The Last Post Ceremony commemorating the service of (1634) Private Adrian Croese, 35th Battalion, AIF, First World War.

Accession Number AWM2018.1.1.98
Collection type Film
Object type Last Post film
Physical description 16:9
Maker Australian War Memorial
Place made Australia: Australian Capital Territory, Canberra, Campbell
Date made 8 April 2018
Access Open
Conflict First World War, 1914-1918
Copyright Item copyright: © Australian War Memorial
Creative Commons License This item is licensed under CC BY-NC
Copying Provisions Copyright restrictions apply. Only personal, non-commercial, research and study use permitted. Permission of copyright holder required for any commercial use and/or reproduction.

The Last Post Ceremony is presented in the Commemorative area of the Australian War Memorial each day. The ceremony commemorates more than 102,000 Australians who have given their lives in war and other operations and whose names are recorded on the Roll of Honour. At each ceremony the story behind one of the names on the Roll of Honour is told. Hosted by Jana Johnson, the story for this day was on (1634) Private Adrian Croese, 35th Battalion, AIF, First World War.

Film order form
Speech transcript

1634 Private Adrian Croese, 35th Battalion, AIF
KIA 11 March 1917
Story delivered 8 April 2018

Today we remember and pay tribute to Private Adrian Croese.

Adrian Croese was born in 1891 to Cornelius and Jane Croese of Mayfield, New South Wales. He grew up in the Newcastle district and went on to work for the Post and Telegraph Department as a linesman. In February 1916, Adrian Croese applied to his employer for permission to enlist in the Australian Imperial Force. Permission was granted, and he was allowed leave without pay to serve in the armed forces.

Croese was accepted for active service that same month, and after a period of training in Australia, left for active service overseas on 1 May 1916 on board the troopship Benalla. In England he joined the 35th Battalion, sometimes known as “Newcastle’s Own”, and the men trained for several months before arriving on the Western Front in November 1916.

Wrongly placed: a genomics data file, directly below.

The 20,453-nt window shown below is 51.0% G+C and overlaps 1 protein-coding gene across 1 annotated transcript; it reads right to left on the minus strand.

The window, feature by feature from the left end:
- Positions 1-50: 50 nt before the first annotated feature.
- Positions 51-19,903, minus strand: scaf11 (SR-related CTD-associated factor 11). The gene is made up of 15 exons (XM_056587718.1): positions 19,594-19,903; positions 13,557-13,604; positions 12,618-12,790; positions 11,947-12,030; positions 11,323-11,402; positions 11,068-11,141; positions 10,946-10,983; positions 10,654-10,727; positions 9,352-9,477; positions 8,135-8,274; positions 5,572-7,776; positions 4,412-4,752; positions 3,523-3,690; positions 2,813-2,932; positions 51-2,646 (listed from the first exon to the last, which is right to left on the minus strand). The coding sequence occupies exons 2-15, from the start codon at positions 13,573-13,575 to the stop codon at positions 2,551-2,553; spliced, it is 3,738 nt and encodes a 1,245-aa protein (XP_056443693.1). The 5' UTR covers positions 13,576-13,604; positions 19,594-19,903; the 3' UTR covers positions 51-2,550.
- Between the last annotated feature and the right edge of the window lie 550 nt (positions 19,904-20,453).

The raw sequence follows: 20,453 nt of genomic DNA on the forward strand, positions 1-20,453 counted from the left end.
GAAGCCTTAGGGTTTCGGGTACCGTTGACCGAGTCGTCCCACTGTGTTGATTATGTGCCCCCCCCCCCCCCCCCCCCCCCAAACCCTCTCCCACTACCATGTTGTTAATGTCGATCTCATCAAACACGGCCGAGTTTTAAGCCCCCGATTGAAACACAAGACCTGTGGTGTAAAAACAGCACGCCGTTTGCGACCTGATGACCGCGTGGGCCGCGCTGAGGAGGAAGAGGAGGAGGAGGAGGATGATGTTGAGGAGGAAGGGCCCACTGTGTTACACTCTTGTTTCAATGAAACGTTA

Private Croese endured the bitterly cold winter of 1916 and 1917 in the trenches in Belgium, rotating in and out of the front line. Unlike many, his health did not suffer, and he stayed with the battalion throughout the winter, as they waited for the warmer months when active fighting would resume.

On 11 March 1917 the 35th Battalion was in the front line near the town of Armentières. Private Croese was serving as a Lewis gunner and was on duty in the front line in charge of a Lewis gun team. Shortly before 3 o’clock in the afternoon, an artillery duel broke out, with both sides firing heavily. One of the shells burst in the trench near Private Croese, wounding him and several of his team. Croese was carried to the medical officer, but a large fragment of shell had penetrated his helmet and he could not be saved. He died shortly afterwards.

An officer of the 35th Battalion wrote to Adrian Croese’s parents in Mayfield, saying:
You will, I know, be to some extent consoled by the knowledge that your son had all through done his part as a man. He was always keen at his work, cool in danger, and most reliable, one of the very best men we had. His mates will feel the loss keenly, as I shall. He always had a smile and a cheerful word, no matter how things were going.

Today Private Adrian Croese is buried in the Cité Bonjean Military Cemetery at Armentières. He was 26 years old.

His name is listed on the Roll of Honour on my right, among almost 62,000 Australians who died while serving in the First World War.

This is but one of the many stories of service and sacrifice told here at the Australian War Memorial. We now remember Private Adrian Croese, who gave his life for us, for our freedoms, and in the hope of a better world.

Meleah Hampton
Historian, Military History Section

  • Video of The Last Post Ceremony commemorating the service of (1634) Private Adrian Croese, 35th Battalion, AIF, First World War. (video)